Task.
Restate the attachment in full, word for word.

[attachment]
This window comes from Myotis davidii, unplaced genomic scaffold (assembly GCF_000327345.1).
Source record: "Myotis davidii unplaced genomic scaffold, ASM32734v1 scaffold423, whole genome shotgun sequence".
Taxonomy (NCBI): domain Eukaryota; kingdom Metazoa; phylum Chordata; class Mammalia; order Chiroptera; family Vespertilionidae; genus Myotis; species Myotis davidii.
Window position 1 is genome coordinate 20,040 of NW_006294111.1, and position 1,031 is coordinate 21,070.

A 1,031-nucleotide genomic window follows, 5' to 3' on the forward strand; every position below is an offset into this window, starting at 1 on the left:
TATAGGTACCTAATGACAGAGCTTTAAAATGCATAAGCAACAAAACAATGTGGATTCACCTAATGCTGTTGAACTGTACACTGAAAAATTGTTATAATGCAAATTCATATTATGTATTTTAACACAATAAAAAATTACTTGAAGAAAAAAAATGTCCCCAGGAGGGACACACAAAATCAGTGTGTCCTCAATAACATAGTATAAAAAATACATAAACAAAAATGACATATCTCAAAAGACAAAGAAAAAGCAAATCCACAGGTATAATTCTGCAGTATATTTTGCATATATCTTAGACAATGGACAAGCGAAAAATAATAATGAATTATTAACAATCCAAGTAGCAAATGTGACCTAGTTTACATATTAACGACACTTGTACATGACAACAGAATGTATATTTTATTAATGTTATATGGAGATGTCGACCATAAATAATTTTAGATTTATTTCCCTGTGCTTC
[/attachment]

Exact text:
This window comes from Myotis davidii, unplaced genomic scaffold (assembly GCF_000327345.1).
Source record: "Myotis davidii unplaced genomic scaffold, ASM32734v1 scaffold423, whole genome shotgun sequence".
Taxonomy (NCBI): domain Eukaryota; kingdom Metazoa; phylum Chordata; class Mammalia; order Chiroptera; family Vespertilionidae; genus Myotis; species Myotis davidii.
Window position 1 is genome coordinate 20,040 of NW_006294111.1, and position 1,031 is coordinate 21,070.

A 1,031-nucleotide genomic window follows, 5' to 3' on the forward strand; every position below is an offset into this window, starting at 1 on the left:
TATAGGTACCTAATGACAGAGCTTTAAAATGCATAAGCAACAAAACAATGTGGATTCACCTAATGCTGTTGAACTGTACACTGAAAAATTGTTATAATGCAAATTCATATTATGTATTTTAACACAATAAAAAATTACTTGAAGAAAAAAAATGTCCCCAGGAGGGACACACAAAATCAGTGTGTCCTCAATAACATAGTATAAAAAATACATAAACAAAAATGACATATCTCAAAAGACAAAGAAAAAGCAAATCCACAGGTATAATTCTGCAGTATATTTTGCATATATCTTAGACAATGGACAAGCGAAAAATAATAATGAATTATTAACAATCCAAGTAGCAAATGTGACCTAGTTTACATATTAACGACACTTGTACATGACAACAGAATGTATATTTTATTAATGTTATATGGAGATGTCGACCATAAATAATTTTAGATTTATTTCCCTGTGCTTC